Gear Review:

Sony Alpha NEX camera systems

(The compact answer for the climber/photographer?)


As an international mountain guide I tend to find myself in some pretty spectacular places. The photo opportunities can be downright breathtaking at times. However, while in the mountains my first focus is on safely guiding my clients or efficiently completing a personal climb and not on photography. Lugging around heavy DSLR photography equipment on technical climbs is simply out of the question. For a long time a pocket-sized point and shoot was the only option. As good as point and shoot camera’s can be, many times I wished I had something that had a bit more control with better optics.

Enter the new mirrorless interchangeable-lens category of cameras. Many of them have the same control features, lens optics performance as an entry-level to mid-range DSLR as well as a large sensor…but at a fraction of the size and weight. They come in just about right in between a point and shoot and a DSLR in heft. Thinking this could be my answer, a year ago I purchases a Sony NEX 5N mirrorless lens camera with a 18-55m zoom lens. I couldn’t have been happier with my decision.

The first big test of my new Sony NEX was a guided climb of the Matterhorn in Switzerland. I left it in a Mountainsmith weather resistant, padded case around my shoulder for the entire day. Have to say I barely noticed it, and some sections of the Matterhorn require vertical climbing. When I needed it, there it was ready to go. It also fits nicely nicely in the top pocket of a 30-liter pack (it still wont fit in a pants pocket though!). It comes with me on most of my longer climbs now when a pack is involved and I’ve since purchased a small neoprene camera cover that protects well but is smaller than a regular case…a camera cozy!

Unlike my point and shoot, I have the option of manually controlling my camera with the usual options of full manual, program, aperture or shutter modes as well as ISO and all the other modes you would find in an entry level DSLR. Even in full auto mode the photos came out superior to what my point and shoot could do. Honestly, while on a climb I’m mostly shooting in full auto or maybe aperture mode. But while back at camp or the hut it’s great to be able to switch over to one of the manual modes and have more control over my shots. Not to mention a much better lens.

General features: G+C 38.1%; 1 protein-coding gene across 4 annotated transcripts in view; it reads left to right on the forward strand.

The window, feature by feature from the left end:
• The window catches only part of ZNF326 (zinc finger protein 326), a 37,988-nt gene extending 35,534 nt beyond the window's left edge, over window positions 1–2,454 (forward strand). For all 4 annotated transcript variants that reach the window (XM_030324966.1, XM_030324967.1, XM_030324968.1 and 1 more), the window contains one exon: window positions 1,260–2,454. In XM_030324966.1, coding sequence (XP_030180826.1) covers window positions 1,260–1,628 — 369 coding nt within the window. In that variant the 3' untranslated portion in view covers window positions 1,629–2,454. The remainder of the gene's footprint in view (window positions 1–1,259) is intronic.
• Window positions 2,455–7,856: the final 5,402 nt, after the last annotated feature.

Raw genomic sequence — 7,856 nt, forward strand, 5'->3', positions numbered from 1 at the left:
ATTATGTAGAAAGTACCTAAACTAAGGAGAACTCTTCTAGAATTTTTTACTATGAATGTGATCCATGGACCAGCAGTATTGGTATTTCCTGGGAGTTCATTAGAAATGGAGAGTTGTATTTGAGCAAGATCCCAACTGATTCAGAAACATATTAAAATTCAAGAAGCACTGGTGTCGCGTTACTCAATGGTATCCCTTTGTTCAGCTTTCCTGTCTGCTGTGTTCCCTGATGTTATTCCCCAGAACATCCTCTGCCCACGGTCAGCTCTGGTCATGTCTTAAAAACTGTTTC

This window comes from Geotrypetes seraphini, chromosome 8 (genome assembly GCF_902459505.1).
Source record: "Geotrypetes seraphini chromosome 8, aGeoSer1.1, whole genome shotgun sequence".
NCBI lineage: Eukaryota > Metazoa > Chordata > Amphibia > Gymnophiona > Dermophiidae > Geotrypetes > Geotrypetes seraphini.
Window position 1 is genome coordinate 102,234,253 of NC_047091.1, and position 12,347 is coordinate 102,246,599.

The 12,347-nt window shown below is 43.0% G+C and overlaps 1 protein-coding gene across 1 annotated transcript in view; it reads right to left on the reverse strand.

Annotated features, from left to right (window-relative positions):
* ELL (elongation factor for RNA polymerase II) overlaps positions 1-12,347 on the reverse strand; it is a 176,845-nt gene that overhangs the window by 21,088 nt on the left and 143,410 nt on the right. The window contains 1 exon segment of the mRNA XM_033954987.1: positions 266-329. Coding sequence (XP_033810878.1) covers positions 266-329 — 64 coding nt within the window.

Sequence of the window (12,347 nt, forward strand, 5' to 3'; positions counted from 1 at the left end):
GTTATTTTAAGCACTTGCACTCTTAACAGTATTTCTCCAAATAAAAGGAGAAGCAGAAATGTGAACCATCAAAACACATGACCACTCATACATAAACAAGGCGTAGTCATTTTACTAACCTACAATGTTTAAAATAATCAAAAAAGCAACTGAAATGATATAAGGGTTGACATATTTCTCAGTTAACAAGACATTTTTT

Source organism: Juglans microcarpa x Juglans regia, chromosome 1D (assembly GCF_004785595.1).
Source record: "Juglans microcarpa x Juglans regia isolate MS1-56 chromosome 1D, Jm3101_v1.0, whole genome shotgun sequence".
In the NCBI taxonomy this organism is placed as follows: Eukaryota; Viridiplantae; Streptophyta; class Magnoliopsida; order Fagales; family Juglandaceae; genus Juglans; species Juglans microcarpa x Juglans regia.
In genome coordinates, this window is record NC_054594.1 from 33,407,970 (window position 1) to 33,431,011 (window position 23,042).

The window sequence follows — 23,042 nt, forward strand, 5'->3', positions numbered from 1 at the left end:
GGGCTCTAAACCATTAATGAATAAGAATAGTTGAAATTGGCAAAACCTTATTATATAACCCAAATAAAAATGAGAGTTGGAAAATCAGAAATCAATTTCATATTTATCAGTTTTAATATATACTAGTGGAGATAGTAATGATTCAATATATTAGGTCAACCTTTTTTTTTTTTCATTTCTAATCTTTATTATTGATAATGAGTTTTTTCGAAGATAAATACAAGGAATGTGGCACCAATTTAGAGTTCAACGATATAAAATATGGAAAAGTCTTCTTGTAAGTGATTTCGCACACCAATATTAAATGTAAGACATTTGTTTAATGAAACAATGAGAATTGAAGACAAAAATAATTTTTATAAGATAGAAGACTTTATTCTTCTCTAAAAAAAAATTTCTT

Next to a DSLR the big thing you lack in a mirrorless camera is, well, the mirror. The lack of a mirror is the biggest reason the camera is made so small. This means you can’t have an optical viewfinder and must use either the LCD screen or an electronic viewfinder, depending on the model. Even though Sony’s EVF is one of the best in class it’s still a bit like looking through a TV screen. I found myself getting used to it though. One other drawback compared to a DSLR is less lens choices since the lens mounts are proprietary, but that is changing (Zeiss lenses are becoming more common for NEX systems now).

Let me state that I am not professional photographer and would be more defined as an enthusiast. However, I am always striving to get more serious about my photography and it’s hard to do that with a point and shoot. I also run two websites that display a lot of photos. The Sony NEX system has been reviewed very favorably by the pros. Here’s a great review of the new Sony NEX 6 by Digital Photography Review.

Sony makes four models of NEX cameras: the NEX 3 entry-level model, the NEX 5 packed with more features, the NEX 6 that offers full DSLR control and the NEX 7 professional model with a larger sensor. The Nex 3 through 6 models come with a 16.1MP APS-C Size sensor and the NEX 7 a 24MP sensor. The NEX 3 and 5 have touchscreen controls and the NEX 6 and 7 have DSLR style controls. I just upgraded to the NEX 6 for full DSLR dial controls and a few more shooting features than the 5. Having to access a touch screen menu while at a belay station was just too tedious. I didn’t see much difference between the 6 and 7 except for the extra megapixels, which I didn’t think I needed (or had the space for on my hard drive!). Check out more technical info at

So far I’m very happy about my choice and feel that I have a compact camera that will grow with me as I get more serious about my photography. Most importantly, I have a high quality camera that will actually come with me on the climb!

by Dave Miller
IAG/CAG owner/director